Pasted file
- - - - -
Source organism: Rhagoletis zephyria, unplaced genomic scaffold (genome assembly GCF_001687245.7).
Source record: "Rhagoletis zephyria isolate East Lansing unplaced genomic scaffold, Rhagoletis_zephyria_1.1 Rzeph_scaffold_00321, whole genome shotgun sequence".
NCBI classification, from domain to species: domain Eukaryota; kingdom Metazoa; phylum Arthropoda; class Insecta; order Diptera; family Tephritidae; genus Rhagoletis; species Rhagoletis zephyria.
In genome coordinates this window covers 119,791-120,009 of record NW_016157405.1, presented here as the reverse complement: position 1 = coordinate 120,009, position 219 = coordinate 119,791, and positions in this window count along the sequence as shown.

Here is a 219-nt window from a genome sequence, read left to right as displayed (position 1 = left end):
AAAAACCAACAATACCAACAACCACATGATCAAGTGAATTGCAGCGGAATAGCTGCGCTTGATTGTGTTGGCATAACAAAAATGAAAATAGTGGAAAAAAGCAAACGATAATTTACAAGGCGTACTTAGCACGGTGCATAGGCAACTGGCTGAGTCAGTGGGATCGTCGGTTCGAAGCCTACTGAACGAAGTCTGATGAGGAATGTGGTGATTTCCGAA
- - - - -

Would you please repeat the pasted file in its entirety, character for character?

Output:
Source organism: Rhagoletis zephyria, unplaced genomic scaffold (genome assembly GCF_001687245.7).
Source record: "Rhagoletis zephyria isolate East Lansing unplaced genomic scaffold, Rhagoletis_zephyria_1.1 Rzeph_scaffold_00321, whole genome shotgun sequence".
NCBI classification, from domain to species: domain Eukaryota; kingdom Metazoa; phylum Arthropoda; class Insecta; order Diptera; family Tephritidae; genus Rhagoletis; species Rhagoletis zephyria.
In genome coordinates this window covers 119,791-120,009 of record NW_016157405.1, presented here as the reverse complement: position 1 = coordinate 120,009, position 219 = coordinate 119,791, and positions in this window count along the sequence as shown.

Here is a 219-nt window from a genome sequence, read left to right as displayed (position 1 = left end):
AAAAACCAACAATACCAACAACCACATGATCAAGTGAATTGCAGCGGAATAGCTGCGCTTGATTGTGTTGGCATAACAAAAATGAAAATAGTGGAAAAAAGCAAACGATAATTTACAAGGCGTACTTAGCACGGTGCATAGGCAACTGGCTGAGTCAGTGGGATCGTCGGTTCGAAGCCTACTGAACGAAGTCTGATGAGGAATGTGGTGATTTCCGAA